Understanding Valve Lash

The intake valve is the gateway to the cylinder bore. If the valve lash is excessive, then the valve lift is lost. In turn, intake port flow drops along with engine horsepower and torque. Concerning the exhaust valve, decreased lift limits cylinder evacuation during the exhaust stroke and costs power and longevity due to excessive heat. Also, the incorrect valve lash impacts the valve timing and engine reliability.

If the valve clearance is too tight, the valve will open earlier and close later than intended. If it too loose, the valve will open later and close earlier. The effect of setting the valve lash too tight can result in the valve not fully closing on the seat. This will allow cylinder pressure to escape along with high-temperature combustion gases. It is possible then for the valve head and valve seat’s temperature to become so high that rapid burning can occur.

This has the potential to flame cut the cylinder head beyond the seat and valve face. This is usually further aggravated by the charring of the oil film on the valve stem. This can cause the valve to stick in the guide. If the valve lash is excessive from a lack of adjustment, the engine is noisy, and cylinder fill suffers. Also, there is excessive wear from the valve pounding against its seat.

Adjusting the valves also allows looking things over and spotting potential problems. The state of the lash is telling. A valve that is too tight before adjustment usually indicates valve seat recession or the valve pulling through the cylinder head. In either case, a severe problem is left unaddressed.

In contrast, excessive clearance can reveal a valve stem that is mushrooming or worn parts such as the rocker or adjustment mechanism.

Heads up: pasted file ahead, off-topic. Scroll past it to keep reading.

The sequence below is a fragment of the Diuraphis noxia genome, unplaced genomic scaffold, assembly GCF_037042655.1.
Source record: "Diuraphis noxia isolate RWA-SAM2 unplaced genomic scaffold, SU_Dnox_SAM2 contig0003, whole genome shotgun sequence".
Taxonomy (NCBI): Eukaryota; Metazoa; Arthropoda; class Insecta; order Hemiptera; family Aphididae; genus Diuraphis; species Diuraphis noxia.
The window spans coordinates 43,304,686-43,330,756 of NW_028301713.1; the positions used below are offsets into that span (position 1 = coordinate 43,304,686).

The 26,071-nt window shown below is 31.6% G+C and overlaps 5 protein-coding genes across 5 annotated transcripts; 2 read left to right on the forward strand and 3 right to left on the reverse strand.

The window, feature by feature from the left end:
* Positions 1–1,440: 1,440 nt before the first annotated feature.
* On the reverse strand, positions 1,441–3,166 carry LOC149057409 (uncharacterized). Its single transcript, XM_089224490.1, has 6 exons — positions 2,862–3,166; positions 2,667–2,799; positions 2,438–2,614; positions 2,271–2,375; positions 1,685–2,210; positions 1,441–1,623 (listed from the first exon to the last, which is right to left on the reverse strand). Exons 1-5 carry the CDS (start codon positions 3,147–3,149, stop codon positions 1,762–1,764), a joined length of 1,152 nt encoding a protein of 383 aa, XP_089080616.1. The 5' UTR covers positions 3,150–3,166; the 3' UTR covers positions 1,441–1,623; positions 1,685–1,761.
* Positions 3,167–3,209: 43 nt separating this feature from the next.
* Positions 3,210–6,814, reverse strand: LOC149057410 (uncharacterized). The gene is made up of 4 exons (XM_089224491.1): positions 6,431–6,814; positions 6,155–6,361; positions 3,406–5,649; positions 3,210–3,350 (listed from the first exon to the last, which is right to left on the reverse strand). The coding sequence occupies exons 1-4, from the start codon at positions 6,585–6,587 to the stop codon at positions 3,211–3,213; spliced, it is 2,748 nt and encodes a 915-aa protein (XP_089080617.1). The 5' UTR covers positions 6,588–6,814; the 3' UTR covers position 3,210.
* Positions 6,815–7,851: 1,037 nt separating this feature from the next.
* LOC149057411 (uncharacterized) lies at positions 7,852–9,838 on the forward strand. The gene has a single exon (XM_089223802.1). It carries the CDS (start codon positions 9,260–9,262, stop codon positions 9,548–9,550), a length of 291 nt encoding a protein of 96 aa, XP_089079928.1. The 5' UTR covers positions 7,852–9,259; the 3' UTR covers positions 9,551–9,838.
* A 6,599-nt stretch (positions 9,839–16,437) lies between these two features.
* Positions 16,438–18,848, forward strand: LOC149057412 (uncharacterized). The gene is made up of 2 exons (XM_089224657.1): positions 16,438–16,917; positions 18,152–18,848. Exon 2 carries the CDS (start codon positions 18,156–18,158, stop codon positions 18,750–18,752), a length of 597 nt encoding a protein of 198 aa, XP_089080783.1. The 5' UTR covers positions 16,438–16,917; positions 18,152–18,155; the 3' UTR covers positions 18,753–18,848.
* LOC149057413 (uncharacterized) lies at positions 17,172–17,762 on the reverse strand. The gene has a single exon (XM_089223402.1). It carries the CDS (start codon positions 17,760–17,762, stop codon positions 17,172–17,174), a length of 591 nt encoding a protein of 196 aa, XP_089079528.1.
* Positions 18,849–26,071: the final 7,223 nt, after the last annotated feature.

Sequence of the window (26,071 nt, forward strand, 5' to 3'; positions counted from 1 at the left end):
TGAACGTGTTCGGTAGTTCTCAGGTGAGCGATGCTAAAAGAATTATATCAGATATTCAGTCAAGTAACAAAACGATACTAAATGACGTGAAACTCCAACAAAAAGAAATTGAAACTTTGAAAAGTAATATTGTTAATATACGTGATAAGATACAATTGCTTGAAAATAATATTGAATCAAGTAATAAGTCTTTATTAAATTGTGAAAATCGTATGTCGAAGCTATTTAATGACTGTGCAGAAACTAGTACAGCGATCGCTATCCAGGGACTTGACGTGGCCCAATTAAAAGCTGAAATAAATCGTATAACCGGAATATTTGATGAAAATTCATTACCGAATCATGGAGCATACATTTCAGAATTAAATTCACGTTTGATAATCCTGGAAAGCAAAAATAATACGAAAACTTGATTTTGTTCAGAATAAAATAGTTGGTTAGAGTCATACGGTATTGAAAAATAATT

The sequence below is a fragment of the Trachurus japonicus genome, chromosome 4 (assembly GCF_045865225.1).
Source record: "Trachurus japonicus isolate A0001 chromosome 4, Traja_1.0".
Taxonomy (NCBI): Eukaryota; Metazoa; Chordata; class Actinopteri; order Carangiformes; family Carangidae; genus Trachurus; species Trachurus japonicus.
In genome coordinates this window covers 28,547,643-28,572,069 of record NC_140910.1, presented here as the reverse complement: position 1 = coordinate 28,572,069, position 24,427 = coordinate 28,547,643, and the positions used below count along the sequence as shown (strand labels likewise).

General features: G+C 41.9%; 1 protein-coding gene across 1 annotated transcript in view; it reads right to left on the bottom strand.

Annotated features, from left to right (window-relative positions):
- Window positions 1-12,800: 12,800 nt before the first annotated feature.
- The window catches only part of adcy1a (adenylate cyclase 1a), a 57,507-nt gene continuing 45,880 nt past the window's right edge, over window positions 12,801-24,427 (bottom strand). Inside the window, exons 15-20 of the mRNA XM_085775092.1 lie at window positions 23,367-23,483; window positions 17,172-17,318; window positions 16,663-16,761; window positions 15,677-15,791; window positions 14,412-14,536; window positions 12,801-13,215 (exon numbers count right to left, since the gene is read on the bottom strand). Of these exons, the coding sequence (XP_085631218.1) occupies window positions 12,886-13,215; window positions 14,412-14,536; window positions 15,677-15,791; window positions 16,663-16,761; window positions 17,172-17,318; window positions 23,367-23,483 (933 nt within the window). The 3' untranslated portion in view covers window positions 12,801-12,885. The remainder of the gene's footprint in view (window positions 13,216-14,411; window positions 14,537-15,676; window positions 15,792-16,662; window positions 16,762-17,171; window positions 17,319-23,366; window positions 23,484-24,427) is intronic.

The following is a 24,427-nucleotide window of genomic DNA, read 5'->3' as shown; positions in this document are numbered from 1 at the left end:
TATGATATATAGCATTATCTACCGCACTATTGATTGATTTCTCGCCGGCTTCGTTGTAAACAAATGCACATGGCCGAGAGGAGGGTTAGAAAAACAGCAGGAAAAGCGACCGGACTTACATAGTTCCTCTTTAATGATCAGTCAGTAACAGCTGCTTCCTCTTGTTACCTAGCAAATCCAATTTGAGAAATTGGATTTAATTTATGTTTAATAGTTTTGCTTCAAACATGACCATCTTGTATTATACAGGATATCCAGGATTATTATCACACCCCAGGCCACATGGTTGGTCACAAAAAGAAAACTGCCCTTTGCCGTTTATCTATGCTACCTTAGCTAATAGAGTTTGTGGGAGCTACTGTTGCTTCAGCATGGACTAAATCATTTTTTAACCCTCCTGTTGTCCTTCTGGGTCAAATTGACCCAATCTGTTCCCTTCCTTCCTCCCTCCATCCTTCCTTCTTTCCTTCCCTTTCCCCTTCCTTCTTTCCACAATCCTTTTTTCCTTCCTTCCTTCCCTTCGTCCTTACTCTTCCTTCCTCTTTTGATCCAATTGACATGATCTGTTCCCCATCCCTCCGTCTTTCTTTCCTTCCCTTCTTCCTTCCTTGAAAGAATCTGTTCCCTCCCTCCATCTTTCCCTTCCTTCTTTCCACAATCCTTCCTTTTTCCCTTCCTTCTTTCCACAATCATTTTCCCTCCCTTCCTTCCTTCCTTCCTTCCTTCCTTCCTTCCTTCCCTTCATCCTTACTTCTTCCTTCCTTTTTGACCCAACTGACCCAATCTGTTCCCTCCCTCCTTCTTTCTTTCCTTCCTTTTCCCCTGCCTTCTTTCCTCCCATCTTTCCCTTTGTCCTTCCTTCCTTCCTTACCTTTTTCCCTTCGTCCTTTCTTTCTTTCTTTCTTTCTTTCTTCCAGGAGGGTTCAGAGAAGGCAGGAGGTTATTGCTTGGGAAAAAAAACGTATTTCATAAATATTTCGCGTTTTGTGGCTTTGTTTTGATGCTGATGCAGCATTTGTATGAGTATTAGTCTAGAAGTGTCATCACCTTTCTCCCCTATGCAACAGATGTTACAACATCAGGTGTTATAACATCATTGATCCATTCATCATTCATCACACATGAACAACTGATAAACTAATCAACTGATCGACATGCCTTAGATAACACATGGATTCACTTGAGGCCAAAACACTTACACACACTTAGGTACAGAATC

You will find differences on each cylinder, but it should be minimal; the clearance is not too tight or loose compared to the others.

Diesel Exhaust Fluid

The government mandate for clean air has arrived at the farm. The modern diesel engine differs significantly from its predecessors that were devoid of any emissions reduction systems. As of now, all new on-road and more powerful agricultural (100+ hp) engines will have a host of emissions control systems based upon the use of diesel exhaust fluid (DEF).

The two pollutants from the engine’s exhaust that the EPA is concerned with are oxides of nitrogen (NOx) and particulate matter (PM).

DEF is employed to reduce NOx while a diesel particulate filter placed in the exhaust controls PM. When DEF is used on an engine, it is then equipped with a system identified as SCR for Selective Catalytic Reduction. DEF is a mixture of 32.5% automotive grade, very pure urea and 67.5% de-ionized, and very pure water. DEF is produced under strict guidelines identified by the American Petroleum Institute.

DEF allows the engine to function at higher and more optimal combustion temperatures while controlling the NOx as an after-treatment. Most engine manufacturers have concluded that DEF is consumed at the rate of about 3 to 4 percent of the fuel used. Consuming 100 gallons of diesel fuel will use about three to four gallons of DEF.

A sensor measures the amount of NOx and, through a controller, injects or doses the proper DEF amount. Under certain operating conditions, the amount of DEF being dosed will vary. For example, a tractor will use more DEF while pulling a chisel plow than when hooked to an empty grain wagon.

At temperatures below 12 degrees F, DEF will freeze. For this reason, all SCR systems employ an integral heating system and temperature sensor to keep the DEF liquid while the engine is being operated.

DEF labels have a date code, so you know that you are not getting stale and, thus, a less effective product. This is important if you buy DEF in quantity.

If DEF is spilled on the ground, it is environmentally safe (in small quantity) and, when exposed to oxygen, will dry, and leave behind a crystal-like substance.